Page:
The Changing Face of The Joker

Posted by on December 16, 2007 in Blog tagged with

Since his first appearance in 1940, the Joker has been one of Batman’s most intriguing enemies.  His identity, along with his past, has always been extremely difficult to pin down.  In the 1988 The Killing Joke he says of his past that, "Sometimes I remember it one way, sometimes another… if I’m going to have a past, I prefer it to be multiple choice!"  In many ways this approach to personal history is inscribed in his changing appearance as seen in numerous comics, television series, animated cartoons and feature film productions.  What I’d like to do here is to show you a few of the visual interpretations of the Joker, before finishing with the most recent images from the new film The Dark Knight.

This was how the Joker first appeared in the 1940 Batman comic; his bleached skin, red lips, green hair and rictus smile becoming the basis for all future interpretations.

Here we have the 1966 tv version played by Caesar Romero, and I don’t know about you, but I find the image distinctly unthreatening.  The Joker’s role in the series was more comedic than murderous.  However, if we move forward to the 80s, and back to a comic book version, we find a far more disturbing presentation.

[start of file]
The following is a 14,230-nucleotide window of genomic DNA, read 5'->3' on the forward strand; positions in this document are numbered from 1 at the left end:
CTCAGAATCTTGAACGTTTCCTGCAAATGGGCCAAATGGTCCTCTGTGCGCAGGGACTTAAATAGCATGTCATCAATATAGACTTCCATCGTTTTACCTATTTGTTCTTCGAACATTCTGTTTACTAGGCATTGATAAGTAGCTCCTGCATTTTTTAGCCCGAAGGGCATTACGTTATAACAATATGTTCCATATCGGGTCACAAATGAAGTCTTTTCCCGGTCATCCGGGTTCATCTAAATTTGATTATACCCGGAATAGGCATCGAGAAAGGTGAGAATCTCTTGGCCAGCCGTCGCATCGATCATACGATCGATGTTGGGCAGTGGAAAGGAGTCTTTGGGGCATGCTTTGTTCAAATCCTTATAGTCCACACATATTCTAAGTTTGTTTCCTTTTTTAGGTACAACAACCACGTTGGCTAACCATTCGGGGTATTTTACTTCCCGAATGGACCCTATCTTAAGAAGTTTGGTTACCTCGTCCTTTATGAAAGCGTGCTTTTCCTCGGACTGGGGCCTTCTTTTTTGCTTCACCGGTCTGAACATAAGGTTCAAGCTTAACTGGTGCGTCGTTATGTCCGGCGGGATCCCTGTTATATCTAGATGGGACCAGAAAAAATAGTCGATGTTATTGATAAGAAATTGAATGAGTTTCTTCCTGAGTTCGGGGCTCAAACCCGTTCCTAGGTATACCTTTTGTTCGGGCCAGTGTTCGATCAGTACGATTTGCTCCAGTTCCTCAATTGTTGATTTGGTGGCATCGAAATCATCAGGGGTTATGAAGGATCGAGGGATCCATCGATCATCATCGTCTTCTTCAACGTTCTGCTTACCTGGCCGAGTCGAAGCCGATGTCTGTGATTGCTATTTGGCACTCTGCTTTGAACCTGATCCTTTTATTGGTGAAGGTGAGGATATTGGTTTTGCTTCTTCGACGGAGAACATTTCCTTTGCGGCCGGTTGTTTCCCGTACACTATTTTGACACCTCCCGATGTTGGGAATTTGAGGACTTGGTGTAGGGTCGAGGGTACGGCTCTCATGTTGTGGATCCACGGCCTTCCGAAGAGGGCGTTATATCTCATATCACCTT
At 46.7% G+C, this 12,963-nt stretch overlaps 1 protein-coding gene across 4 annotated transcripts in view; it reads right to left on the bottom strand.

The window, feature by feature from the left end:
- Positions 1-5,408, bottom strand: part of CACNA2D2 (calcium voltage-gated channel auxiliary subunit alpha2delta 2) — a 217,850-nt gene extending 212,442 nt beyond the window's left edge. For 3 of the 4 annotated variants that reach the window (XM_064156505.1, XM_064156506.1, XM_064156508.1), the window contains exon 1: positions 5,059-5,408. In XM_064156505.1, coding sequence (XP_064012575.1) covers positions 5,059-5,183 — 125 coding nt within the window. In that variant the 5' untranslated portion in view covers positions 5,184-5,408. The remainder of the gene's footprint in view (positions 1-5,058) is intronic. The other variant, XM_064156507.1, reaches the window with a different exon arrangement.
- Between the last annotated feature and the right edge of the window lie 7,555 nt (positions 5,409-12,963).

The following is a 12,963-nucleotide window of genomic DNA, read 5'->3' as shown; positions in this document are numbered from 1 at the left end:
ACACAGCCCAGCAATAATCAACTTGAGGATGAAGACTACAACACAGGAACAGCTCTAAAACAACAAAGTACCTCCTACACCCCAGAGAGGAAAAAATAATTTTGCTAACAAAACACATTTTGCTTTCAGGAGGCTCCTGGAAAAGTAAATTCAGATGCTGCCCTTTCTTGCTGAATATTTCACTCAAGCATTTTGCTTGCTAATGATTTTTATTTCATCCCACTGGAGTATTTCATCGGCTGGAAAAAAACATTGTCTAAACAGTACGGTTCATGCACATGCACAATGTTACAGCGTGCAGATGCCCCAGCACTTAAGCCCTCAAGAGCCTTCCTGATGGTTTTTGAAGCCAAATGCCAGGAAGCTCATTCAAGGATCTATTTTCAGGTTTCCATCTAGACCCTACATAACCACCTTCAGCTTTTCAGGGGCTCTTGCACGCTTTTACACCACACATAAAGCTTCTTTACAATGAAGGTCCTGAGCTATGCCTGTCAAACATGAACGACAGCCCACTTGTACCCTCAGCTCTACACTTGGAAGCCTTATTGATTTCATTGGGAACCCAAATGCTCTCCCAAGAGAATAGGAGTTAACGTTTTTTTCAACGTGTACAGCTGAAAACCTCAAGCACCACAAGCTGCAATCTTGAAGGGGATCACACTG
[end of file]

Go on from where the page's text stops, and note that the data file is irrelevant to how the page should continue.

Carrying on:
The glare of homicidal insanity is much more evident in this illustration, from The Killing Joke (1988) by Alan Moore and Brian Bolland, than in the role Romero played on screen, don’t you think?

Then of course, we have Jack Nicholson’s Joker from the 1989 film Batman directed by Tim Burton.  As with all Burton productions, a darkly humerous approach was taken, and Nicholson’s development of the Joker’s laugh became an iconic component of the Joker’s identity.  Fast forwarding on to the 00s, and news broke that the newest Batman film was to feature Heath Ledger, of Brokeback Mountain fame, as the Joker, leaving Batman fans to concoct possible images for the newest incarnation of the demonic clown.

To say this guess was far from the mark would be putting it mildly.  Have a look at some the images released by Warner Brothers for The Dark Knight, due to be released July ’08.

It looks like we have moved into a new stage in the development of the Joker’s appearance; one which is far darker, infinitely more disturbing, and seemingly more rooted in the horror genre than ever before.  In many ways, this psychotic clown seems closer to Stephen King’s Pennywise than Caesar Romero’s Joker.  What do you think of the changing face of the Joker?  Does it reflect a change in times?  Or is it, perhaps, that the essence of the Joker’s violent insanity, as portrayed in the comic books, has finally been faithfully translated into the medium of film?  Of course, it’s hard to assess with any conviction prior to the film’s release, but from the images and trailers released leading up to its premiere, it would appear that we’re in for a treat of the most sinister kind.

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